The only Maiar to openly arrive to Middle-earth during the Third Age were the Istari, five wizards, most notable being Gandalf and Saruman. By arriving to Middle-earth their souls have closely bonded with their physical forms, even to the extent of Saruman's physical form (together with its needs: greed, the wish for more and more power etc.) prevailing over his soul in the end.
Some of the Maiar fell under the influence of Morgoth before arriving to Arda, and many of them stayed active long after their master's fall: except for Sauron, the most famous of them would be the Balrog, and there is a lot of lesser, weaker demons hiding themselves under the earth and in other planes of existence, wherefrom they can be summoned by the evil or the careless wielders of magic.
As Eru's "first-born", the Elves are the closest to magic of all the free peoples of Middle-Earth. Since the first time their leaders were brought to Valinor, they have been studying magical powers from the Valar and the Maiar, mostly those concerned with artifact creation (the Noldor) or the coexistence with nature (the Sindar).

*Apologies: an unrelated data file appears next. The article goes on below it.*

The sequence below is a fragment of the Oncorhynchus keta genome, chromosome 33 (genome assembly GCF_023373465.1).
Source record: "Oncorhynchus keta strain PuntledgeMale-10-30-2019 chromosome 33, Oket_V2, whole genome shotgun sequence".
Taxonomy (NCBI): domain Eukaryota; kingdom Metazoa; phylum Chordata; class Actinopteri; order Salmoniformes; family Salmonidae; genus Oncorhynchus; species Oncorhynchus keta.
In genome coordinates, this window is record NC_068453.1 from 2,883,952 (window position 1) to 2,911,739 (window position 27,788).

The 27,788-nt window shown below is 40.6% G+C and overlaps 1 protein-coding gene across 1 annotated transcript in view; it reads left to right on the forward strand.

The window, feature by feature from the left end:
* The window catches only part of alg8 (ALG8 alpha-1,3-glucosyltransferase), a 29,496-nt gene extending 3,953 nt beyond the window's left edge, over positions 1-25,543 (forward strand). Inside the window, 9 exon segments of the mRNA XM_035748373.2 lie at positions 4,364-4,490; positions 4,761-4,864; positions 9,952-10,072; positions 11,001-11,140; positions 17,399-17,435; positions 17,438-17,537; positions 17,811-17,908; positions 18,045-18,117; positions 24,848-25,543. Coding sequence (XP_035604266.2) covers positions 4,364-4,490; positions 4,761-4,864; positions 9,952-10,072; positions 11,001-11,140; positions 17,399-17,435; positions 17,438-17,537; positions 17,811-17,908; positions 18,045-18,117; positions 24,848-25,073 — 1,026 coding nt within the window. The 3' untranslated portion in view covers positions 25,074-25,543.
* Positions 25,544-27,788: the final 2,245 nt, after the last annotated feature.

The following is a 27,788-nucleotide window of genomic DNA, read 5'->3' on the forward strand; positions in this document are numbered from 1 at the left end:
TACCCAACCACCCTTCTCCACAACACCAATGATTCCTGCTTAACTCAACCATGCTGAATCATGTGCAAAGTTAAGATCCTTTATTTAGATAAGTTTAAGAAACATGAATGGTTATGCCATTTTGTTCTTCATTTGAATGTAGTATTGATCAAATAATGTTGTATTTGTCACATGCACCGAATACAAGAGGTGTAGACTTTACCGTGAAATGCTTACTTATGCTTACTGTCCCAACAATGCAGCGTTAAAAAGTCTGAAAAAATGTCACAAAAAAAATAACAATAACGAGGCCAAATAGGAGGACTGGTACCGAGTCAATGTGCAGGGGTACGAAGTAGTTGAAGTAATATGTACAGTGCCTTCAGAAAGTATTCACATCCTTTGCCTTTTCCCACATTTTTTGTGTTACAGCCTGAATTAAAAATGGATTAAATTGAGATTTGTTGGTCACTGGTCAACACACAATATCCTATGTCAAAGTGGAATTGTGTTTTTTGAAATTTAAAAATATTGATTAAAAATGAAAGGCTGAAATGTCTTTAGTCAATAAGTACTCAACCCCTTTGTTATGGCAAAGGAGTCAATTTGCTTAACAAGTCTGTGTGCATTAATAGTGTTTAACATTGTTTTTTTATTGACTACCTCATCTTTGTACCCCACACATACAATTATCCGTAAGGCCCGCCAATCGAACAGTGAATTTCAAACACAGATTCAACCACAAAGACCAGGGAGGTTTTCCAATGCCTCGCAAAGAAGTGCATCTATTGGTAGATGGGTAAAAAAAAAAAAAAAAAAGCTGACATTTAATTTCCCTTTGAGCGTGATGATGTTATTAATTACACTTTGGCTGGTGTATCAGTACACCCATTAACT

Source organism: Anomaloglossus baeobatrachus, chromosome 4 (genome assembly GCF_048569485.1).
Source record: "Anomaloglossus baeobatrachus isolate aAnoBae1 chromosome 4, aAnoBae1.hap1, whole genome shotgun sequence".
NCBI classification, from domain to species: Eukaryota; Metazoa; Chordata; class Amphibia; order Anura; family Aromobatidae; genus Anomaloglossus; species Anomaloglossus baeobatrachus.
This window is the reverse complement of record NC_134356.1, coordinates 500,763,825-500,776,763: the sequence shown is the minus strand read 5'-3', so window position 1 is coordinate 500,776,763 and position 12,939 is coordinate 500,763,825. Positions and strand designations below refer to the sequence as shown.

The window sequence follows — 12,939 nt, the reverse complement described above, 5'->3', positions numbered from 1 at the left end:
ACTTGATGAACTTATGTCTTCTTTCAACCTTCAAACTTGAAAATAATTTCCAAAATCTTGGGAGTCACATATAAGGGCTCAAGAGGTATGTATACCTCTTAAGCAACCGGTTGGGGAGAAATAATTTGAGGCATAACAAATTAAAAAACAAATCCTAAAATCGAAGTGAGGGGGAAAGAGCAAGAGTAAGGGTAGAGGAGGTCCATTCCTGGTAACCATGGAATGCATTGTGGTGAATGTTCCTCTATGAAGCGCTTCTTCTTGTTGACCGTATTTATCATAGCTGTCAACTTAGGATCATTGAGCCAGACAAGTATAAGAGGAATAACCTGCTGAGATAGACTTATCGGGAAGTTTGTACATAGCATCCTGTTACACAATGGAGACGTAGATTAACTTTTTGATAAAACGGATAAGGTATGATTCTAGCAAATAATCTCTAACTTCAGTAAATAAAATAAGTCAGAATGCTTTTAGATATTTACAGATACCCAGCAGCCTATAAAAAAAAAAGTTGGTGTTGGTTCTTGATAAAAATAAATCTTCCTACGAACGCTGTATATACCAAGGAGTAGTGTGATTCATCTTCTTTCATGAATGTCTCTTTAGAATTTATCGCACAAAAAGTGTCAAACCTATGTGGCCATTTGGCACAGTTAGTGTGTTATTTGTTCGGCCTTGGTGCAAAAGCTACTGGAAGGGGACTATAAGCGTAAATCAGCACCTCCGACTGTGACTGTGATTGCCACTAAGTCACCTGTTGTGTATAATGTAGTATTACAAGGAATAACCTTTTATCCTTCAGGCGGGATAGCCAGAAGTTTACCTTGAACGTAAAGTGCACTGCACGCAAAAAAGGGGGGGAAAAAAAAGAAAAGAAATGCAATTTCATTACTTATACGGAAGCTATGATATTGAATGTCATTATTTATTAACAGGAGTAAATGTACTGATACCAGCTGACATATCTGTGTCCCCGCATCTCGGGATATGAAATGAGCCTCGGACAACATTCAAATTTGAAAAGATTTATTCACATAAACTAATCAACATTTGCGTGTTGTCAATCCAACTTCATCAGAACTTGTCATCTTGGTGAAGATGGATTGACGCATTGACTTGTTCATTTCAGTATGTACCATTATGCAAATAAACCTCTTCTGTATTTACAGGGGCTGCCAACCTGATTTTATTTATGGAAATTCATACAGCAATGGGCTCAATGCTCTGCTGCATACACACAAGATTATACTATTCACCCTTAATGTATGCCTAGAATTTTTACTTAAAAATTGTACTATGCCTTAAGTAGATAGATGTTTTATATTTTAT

Created by Aulë, the Dwarves are not the true children of Eru, although they are also considered one of the Free Peoples. Therefore, their connection with magic is the weakest, and they weren't even aware of magic's existence until they met the Elves who gave them runes. Together with runes, they also learned the skill of using runes to hone the products of their crafts, and ever since then this has been the only form of magic known to the Dwarves.
Men, as the second-born of Ilúvatar, are somewhere between the Elves and the Dwarves when it comes to their relation with magic. Just like Elves, Men can learn all the forms of magic use, however, they do not have any inborn magical abilities.